The battle ended in a great victory for the English but Egil was still brooding over the death of his brother when he met the king at a celebration banquet that evening. Sensing Egil’s dangerous mood, Æthelstan presented him with a gold ring, which placated the grumpy Viking somewhat. The king then gave Egil two chests of silver as compensation for Thorolf’s death which, he instructed, were to be given to Egil’s father when he returned to Iceland.

The Saga probably exaggerates Egil’s role in the battle but given the detailed descriptions of the conflict and how it dovetails with other contemporary sources, there is probably some element of the truth in it. In which case, English patriots certainly owe Egil a debt of gratitude.

The Battle of Brunanburh is widely considered to be the key moment in the forging the modern political map of Britain, with a united England as the dominant power in the region. The rulers of Scotland and Wales remained independent (for the time being) but were forced to pay tribute to the English crown.

We should note here that there is no mention of any Icelandic mercenaries in the best-known English description of the battle, a celebratory poem that forms part of the Anglo-Saxon Chronical. This is not surprising given that the Chronical is by definition Anglo-centric and treats all foreigners as foes. There would be no reason for the poem’s anonymous author to admit to any outside help (particularly help from Vikings) that would water-down English heroism.

Upon his return to Iceland, Egil, who never got on with his father, decided to keep Æthelstan’s treasure for himself. It remained securely locked away until Egil was in his 80s, infirmed and completely blind. At this time, he was living in Mosfell with his niece Thordis and her husband Grim. He was constantly teased by the women of the house for being a useless old wreck, and spent most of his time feeling sorry for himself:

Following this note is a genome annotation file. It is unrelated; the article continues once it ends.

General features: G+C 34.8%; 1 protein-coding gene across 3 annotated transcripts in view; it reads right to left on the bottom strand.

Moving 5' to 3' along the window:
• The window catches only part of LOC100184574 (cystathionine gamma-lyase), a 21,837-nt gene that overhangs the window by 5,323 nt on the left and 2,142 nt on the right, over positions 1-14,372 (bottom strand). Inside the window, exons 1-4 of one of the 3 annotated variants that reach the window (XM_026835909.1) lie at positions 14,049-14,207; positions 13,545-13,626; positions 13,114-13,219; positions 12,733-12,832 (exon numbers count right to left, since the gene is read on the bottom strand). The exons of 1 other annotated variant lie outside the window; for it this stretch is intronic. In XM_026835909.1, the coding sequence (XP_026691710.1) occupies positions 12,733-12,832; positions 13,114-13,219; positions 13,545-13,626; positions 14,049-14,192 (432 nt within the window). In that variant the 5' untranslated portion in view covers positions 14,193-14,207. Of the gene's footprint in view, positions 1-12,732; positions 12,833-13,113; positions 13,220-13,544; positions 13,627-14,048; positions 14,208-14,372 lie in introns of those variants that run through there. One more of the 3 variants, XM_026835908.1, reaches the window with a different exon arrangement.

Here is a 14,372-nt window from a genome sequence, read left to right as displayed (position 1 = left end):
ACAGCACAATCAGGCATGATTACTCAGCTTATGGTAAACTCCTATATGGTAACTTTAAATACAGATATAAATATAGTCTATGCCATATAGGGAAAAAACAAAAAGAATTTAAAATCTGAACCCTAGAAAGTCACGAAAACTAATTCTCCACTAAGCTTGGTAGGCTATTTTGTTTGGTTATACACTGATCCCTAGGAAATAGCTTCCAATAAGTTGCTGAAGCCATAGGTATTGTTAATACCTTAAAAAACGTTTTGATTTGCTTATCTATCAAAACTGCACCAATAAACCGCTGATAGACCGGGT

My head bobs like a bridled horse

It plunges badly into woe.

My middle leg both droops and drips

While both my ears are dry.

One summer, in a last gesture of defiance and mischief-making, Egil asked Grim to take him to the annual parliament, the Althing, located at Pingvellir, some 30 kilometres to the east of Mosfell. Egil wanted to take his chests of silver, climb to the Law Rock and scatter the contents on the ground so that he could once again relish the sounds of battle as the delegates scrambled for the cash.

Grim refused to indulge him, and Egil was forced to stay at home during the Althing. One evening, while Grim and Thordis were away, he summoned two slaves and told them to saddle a horse and take the chests of silver to the mountain. The next morning, Egil was seen returning to the family home with the horse but no chests and no slaves. It was assumed that he had dumped the silver in a ravine and killed the slaves so that they could not reveal its location. Soon afterwards, Egil caught a fever and died.

Everybody in Iceland knows the story of Egil Skallagrimsson, in fact, many people can trace their ancestry back to him. But given his contribution to nation building in Britain, it is perhaps about time that the people of England got to know more about the warrior poet as well.

Leave a Reply

Your email address will not be published. Required fields are marked *